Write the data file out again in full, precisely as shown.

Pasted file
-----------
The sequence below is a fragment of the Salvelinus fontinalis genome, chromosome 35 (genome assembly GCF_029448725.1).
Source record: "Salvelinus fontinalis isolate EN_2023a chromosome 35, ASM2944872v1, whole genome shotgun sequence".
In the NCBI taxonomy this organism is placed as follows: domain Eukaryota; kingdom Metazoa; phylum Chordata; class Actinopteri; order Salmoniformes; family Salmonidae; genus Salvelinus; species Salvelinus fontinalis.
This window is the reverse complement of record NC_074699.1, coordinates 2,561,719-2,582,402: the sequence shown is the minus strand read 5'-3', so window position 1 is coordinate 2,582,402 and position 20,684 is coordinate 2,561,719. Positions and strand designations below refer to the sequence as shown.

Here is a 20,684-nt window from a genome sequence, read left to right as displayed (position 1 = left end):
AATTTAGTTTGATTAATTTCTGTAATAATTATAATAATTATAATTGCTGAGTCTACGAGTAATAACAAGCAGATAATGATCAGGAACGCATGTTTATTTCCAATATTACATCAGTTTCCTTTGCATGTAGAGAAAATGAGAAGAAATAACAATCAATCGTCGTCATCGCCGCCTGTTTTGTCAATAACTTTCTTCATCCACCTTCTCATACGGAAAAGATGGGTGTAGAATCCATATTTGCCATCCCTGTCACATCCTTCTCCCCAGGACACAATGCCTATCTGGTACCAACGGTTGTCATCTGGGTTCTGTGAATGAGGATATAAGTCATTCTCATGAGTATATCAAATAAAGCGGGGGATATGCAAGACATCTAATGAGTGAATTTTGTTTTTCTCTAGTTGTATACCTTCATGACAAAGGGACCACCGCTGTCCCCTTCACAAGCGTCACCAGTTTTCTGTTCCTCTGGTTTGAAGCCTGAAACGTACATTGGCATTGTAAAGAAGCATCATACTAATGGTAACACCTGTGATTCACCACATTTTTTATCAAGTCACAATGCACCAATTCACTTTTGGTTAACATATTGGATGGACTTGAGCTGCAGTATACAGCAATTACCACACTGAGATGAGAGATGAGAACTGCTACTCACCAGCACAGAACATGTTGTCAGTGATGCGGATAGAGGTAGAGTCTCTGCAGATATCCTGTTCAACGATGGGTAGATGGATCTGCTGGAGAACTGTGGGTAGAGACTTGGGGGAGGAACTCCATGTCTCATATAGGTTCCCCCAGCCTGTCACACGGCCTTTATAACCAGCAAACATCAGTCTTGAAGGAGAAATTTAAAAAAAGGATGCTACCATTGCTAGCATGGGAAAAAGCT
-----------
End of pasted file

The sequence below is a fragment of the Salvelinus fontinalis genome, chromosome 35 (genome assembly GCF_029448725.1).
Source record: "Salvelinus fontinalis isolate EN_2023a chromosome 35, ASM2944872v1, whole genome shotgun sequence".
In the NCBI taxonomy this organism is placed as follows: domain Eukaryota; kingdom Metazoa; phylum Chordata; class Actinopteri; order Salmoniformes; family Salmonidae; genus Salvelinus; species Salvelinus fontinalis.
This window is the reverse complement of record NC_074699.1, coordinates 2,561,719-2,582,402: the sequence shown is the minus strand read 5'-3', so window position 1 is coordinate 2,582,402 and position 20,684 is coordinate 2,561,719. Positions and strand designations below refer to the sequence as shown.

Here is a 20,684-nt window from a genome sequence, read left to right as displayed (position 1 = left end):
AATTTAGTTTGATTAATTTCTGTAATAATTATAATAATTATAATTGCTGAGTCTACGAGTAATAACAAGCAGATAATGATCAGGAACGCATGTTTATTTCCAATATTACATCAGTTTCCTTTGCATGTAGAGAAAATGAGAAGAAATAACAATCAATCGTCGTCATCGCCGCCTGTTTTGTCAATAACTTTCTTCATCCACCTTCTCATACGGAAAAGATGGGTGTAGAATCCATATTTGCCATCCCTGTCACATCCTTCTCCCCAGGACACAATGCCTATCTGGTACCAACGGTTGTCATCTGGGTTCTGTGAATGAGGATATAAGTCATTCTCATGAGTATATCAAATAAAGCGGGGGATATGCAAGACATCTAATGAGTGAATTTTGTTTTTCTCTAGTTGTATACCTTCATGACAAAGGGACCACCGCTGTCCCCTTCACAAGCGTCACCAGTTTTCTGTTCCTCTGGTTTGAAGCCTGAAACGTACATTGGCATTGTAAAGAAGCATCATACTAATGGTAACACCTGTGATTCACCACATTTTTTATCAAGTCACAATGCACCAATTCACTTTTGGTTAACATATTGGATGGACTTGAGCTGCAGTATACAGCAATTACCACACTGAGATGAGAGATGAGAACTGCTACTCACCAGCACAGAACATGTTGTCAGTGATGCGGATAGAGGTAGAGTCTCTGCAGATATCCTGTTCAACGATGGGTAGATGGATCTGCTGGAGAACTGTGGGTAGAGACTTGGGGGAGGAACTCCATGTCTCATATAGGTTCCCCCAGCCTGTCACACGGCCTTTATAACCAGCAAACATCAGTCTTGAAGGAGAAATTTAAAAAAAGGATGCTACCATTGCTAGCATGGGAAAAAGCT